It's been a while since I last wrote an update, so I have a lot to catch you up on!
This past month has been pretty tough for Greg - and a bit discouraging. In many ways he feels like he hit a plateau in his recovery - he seemed to be doing better and better for a while but started to have less energy and stamina. Even walking up the 8 stairs to our apartment became pretty difficult for him, leaving him winded. He also seemed to be getting sick over and over again with the same sore throat, achy muscles, stomach aches and other cold/flu symptoms. But most alarming was the fact that he was experiencing so much dizziness and had actually fallen down 5 times in one week.
On Feb. 28th he had a cardiopulmonary stress test and was also able to talk at length to Dr. Desai about how he's been feeling. Dr. Desai was pleased with how the stress test went - and though there is no "good" or "bad" result (they are just finding a base-line to use for his cardiac rehab) it was exciting to see the difference in how he did this year vs. almost exactly 1 year ago (which happened to be the day that Dr. Desai first mentioned the ARVD diagnosis and suggested we go to Johns Hopkins - a significant day for sure!). Dr. Desai suggested that Greg see an ear/nose/throat specialist because the dizziness issue sounded like a problem with his inner ear. Thankfully none of the problems he's experienced are heart-related issues. The first available appointment is April 7th. He also explained that the decreased energy and stamina could be coming from the decreased Prednisone and pain killers. Greg has been on such high doses of both for so long that they have masked how much of a toll the surgery had on his body. Apparently it's common for patients to feel totally wiped out when the Prednisone doses decrease since it is a steroid and gives people extra energy and alertness.
Yesterday, Greg had another biopsy and more blood work. He also had his first Allomap blood test. It's pretty complicated to explain, but transplant doctors are trying to reduce the number of biopsies patients need to have due to the associated risks and pain experienced (Greg doesn't get any pain medication or sedatives during his biopsies - ugh!). They've decreased the number of post-transplant biopsies over the years, but a recent development is the Allomap blood test. It doesn't give a clear yes or no for rejection like a biopsy does, but it gives a % likelihood that the patient is experiencing rejection. If there is a high likelihood of rejection, a biopsy is performed. If there is a low likelihood of rejection, the biopsy is skipped! Yesterday's Allomap test was done to give the doctors a baseline for Greg so that they are better able to interpret his numbers. Hopefully throughout the year he'll have more Allomap's and less biopsies!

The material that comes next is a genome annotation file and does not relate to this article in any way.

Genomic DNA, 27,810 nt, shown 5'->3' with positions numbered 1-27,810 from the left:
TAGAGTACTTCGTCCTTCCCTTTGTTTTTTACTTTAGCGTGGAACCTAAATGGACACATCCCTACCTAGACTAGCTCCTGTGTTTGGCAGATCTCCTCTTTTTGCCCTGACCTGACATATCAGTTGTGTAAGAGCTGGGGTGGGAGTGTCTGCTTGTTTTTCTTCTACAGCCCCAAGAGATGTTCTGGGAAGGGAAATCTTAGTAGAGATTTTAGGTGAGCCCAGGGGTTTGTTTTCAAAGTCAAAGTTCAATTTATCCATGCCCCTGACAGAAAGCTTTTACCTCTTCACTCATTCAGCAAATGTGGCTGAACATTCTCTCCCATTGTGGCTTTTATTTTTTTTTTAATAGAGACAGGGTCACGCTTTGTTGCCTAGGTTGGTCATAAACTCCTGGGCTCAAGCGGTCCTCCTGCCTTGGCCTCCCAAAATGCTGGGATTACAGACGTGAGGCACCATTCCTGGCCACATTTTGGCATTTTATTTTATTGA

His biopsy came back with a level 1 rejection, which means his doses of Prednisone will decrease again! However, his blood tests came back with him having a low white blood cell count. This is probably due to high doses of one of his transplant meds, so they are decreasing the amount Greg takes in hopes that it will restore his WBCs. On Thursday he has to go back to the hospital for another blood test to check to see if there's any improvement in his WBCs. If not, he'll return to the hospital a few hours after the test to get a shot of a medication that should stimulate WBC production. We're unsure what they will do if his WBC count doesn't improve at that point, but we are hopeful that it will.
His low WBC count is likely the cause of why he keeps getting sick over and over again. It's nice to finally have an answer! Greg's transplant coordinator is hoping that his stomach aches will go away in the next few days with the decrease in medication, and that once his WBC count improves, his immune system will be working better and will keep him healthier. As they increase his WBC count there is an increased likelihood that his healthier immune system will try to fight his new heart - so please pray that he doesn't experience rejection.
We are in the process of setting up Greg's first cardiac rehab appointment so that should begin in the next week or two. It's an exciting, but intimidating, step back toward normalcy.
So that's a really long and detailed update, but now you are officially caught up! As Greg faces a lot of new steps in his recovery, we both are grateful for your continued prayers - thank you!